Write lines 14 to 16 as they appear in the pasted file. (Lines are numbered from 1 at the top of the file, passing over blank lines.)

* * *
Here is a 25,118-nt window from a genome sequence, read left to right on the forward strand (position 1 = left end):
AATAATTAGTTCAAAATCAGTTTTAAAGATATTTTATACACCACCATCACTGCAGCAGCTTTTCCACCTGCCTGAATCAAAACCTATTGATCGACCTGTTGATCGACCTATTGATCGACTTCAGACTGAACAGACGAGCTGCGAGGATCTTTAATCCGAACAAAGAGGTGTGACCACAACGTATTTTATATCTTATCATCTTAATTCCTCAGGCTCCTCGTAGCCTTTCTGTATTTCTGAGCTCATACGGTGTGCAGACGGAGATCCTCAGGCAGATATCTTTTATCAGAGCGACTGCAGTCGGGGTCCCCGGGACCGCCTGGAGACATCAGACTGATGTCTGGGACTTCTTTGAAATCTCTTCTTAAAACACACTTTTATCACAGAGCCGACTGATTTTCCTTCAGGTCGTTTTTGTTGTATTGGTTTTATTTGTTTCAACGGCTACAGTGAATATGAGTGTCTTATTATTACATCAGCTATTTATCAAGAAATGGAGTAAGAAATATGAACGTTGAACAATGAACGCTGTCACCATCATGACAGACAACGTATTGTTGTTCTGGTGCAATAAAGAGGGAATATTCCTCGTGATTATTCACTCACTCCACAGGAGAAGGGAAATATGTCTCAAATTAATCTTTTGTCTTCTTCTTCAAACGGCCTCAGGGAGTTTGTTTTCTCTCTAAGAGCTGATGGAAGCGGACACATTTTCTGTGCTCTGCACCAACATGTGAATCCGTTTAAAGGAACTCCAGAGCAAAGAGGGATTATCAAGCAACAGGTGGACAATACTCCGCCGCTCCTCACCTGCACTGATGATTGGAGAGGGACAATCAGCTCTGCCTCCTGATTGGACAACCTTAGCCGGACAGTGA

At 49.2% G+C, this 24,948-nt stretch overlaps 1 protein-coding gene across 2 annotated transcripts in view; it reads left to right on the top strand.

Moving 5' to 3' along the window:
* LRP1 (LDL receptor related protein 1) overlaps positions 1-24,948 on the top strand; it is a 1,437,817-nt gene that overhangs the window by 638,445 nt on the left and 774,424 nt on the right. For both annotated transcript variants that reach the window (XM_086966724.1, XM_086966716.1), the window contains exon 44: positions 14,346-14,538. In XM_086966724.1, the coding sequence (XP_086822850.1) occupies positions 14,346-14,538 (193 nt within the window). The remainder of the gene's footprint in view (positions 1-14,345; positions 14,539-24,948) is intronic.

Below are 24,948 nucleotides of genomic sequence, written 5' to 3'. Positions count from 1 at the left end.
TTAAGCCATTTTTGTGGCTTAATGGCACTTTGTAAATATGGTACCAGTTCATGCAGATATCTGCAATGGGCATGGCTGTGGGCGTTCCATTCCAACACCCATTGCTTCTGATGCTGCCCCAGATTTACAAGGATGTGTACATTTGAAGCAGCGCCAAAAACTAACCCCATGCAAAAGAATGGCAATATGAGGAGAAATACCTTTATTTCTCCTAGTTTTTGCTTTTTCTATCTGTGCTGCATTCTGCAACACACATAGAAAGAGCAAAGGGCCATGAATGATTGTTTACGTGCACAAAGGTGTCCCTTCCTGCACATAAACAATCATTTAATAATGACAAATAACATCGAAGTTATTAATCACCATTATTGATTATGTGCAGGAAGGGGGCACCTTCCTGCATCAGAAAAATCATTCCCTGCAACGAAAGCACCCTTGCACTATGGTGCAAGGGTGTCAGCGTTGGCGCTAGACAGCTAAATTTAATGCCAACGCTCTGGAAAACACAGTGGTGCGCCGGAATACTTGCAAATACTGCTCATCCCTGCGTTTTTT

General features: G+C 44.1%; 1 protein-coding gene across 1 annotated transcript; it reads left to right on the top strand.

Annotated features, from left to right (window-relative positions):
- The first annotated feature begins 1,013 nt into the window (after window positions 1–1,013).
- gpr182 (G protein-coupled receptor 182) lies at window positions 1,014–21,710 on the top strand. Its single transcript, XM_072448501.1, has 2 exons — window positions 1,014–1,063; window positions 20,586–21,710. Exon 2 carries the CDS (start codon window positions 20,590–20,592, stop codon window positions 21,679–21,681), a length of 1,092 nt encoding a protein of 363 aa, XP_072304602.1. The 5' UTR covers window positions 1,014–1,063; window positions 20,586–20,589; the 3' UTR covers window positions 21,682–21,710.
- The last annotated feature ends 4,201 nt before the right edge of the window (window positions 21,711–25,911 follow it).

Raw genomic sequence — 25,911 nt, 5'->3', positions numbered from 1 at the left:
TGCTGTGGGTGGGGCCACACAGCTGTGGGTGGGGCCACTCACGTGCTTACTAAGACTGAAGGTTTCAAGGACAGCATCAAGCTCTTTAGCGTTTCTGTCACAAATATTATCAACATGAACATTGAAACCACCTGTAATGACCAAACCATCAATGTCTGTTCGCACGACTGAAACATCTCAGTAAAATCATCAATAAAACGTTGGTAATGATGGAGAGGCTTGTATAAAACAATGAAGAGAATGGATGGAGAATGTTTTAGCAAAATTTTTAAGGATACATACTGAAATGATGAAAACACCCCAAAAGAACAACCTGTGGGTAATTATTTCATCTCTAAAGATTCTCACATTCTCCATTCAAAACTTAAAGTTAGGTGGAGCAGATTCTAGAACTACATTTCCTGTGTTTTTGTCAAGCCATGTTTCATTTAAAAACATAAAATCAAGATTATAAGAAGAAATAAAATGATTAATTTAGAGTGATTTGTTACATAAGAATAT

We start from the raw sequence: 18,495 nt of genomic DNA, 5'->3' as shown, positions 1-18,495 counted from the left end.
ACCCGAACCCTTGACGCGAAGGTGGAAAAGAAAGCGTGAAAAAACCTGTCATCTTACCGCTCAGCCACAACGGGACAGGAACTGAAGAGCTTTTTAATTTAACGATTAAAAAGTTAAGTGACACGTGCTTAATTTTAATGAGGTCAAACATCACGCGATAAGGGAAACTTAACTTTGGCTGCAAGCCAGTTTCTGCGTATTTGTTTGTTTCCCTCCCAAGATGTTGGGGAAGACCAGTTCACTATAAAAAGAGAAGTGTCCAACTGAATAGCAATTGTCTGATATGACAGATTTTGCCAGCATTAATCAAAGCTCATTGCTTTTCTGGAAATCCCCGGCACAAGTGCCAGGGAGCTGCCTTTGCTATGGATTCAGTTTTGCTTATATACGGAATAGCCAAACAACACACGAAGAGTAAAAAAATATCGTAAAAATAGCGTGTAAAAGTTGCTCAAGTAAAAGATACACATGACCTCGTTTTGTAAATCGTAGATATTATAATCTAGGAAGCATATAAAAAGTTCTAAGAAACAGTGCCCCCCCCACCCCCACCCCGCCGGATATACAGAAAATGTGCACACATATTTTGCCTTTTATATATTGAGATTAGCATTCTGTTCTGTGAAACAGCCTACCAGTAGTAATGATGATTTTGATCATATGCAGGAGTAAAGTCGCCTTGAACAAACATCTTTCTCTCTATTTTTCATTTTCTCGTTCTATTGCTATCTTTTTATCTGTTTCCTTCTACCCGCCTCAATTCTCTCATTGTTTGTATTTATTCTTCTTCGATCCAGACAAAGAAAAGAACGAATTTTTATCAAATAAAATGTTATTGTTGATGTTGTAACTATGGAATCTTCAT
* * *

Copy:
TGCTGTGGGTGGGGCCACACAGCTGTGGGTGGGGCCACTCACGTGCTTACTAAGACTGAAGGTTTCAAGGACAGCATCAAGCTCTTTAGCGTTTCTGTCACAAATATTATCAACATGAACATTGAAACCACCTGTAATGACCAAACCATCAATGTCTGTTCGCACGACTGAAACATCTCAGTAAAATCATCAATAAAACGTTGGTAATGATGGAGAGGCTTGTATAAAACAATGAAGAGAATGGATGGAGAATGTTTTAGCAAAATTTTTAAGGATACATACTGAAATGATGAAAACACCCCAAAAGAACAACCTGTGGGTAATTATTTCATCTCTAAAGATTCTCACATTCTCCATTCAAAACTTAAAGTTAGGTGGAGCAGATTCTAGAACTACATTTCCTGTGTTTTTGTCAAGCCATGTTTCATTTAAAAACATAAAATCAAGATTATAAGAAGAAATAAAATGATTAATTTAGAGTGATTTGTTACATAAGAATAT

We start from the raw sequence: 18,495 nt of genomic DNA, 5'->3' as shown, positions 1-18,495 counted from the left end.
ACCCGAACCCTTGACGCGAAGGTGGAAAAGAAAGCGTGAAAAAACCTGTCATCTTACCGCTCAGCCACAACGGGACAGGAACTGAAGAGCTTTTTAATTTAACGATTAAAAAGTTAAGTGACACGTGCTTAATTTTAATGAGGTCAAACATCACGCGATAAGGGAAACTTAACTTTGGCTGCAAGCCAGTTTCTGCGTATTTGTTTGTTTCCCTCCCAAGATGTTGGGGAAGACCAGTTCACTATAAAAAGAGAAGTGTCCAACTGAATAGCAATTGTCTGATATGACAGATTTTGCCAGCATTAATCAAAGCTCATTGCTTTTCTGGAAATCCCCGGCACAAGTGCCAGGGAGCTGCCTTTGCTATGGATTCAGTTTTGCTTATATACGGAATAGCCAAACAACACACGAAGAGTAAAAAAATATCGTAAAAATAGCGTGTAAAAGTTGCTCAAGTAAAAGATACACATGACCTCGTTTTGTAAATCGTAGATATTATAATCTAGGAAGCATATAAAAAGTTCTAAGAAACAGTGCCCCCCCCACCCCCACCCCGCCGGATATACAGAAAATGTGCACACATATTTTGCCTTTTATATATTGAGATTAGCATTCTGTTCTGTGAAACAGCCTACCAGTAGTAATGATGATTTTGATCATATGCAGGAGTAAAGTCGCCTTGAACAAACATCTTTCTCTCTATTTTTCATTTTCTCGTTCTATTGCTATCTTTTTATCTGTTTCCTTCTACCCGCCTCAATTCTCTCATTGTTTGTATTTATTCTTCTTCGATCCAGACAAAGAAAAGAACGAATTTTTATCAAATAAAATGTTATTGTTGATGTTGTAACTATGGAATCTTCAT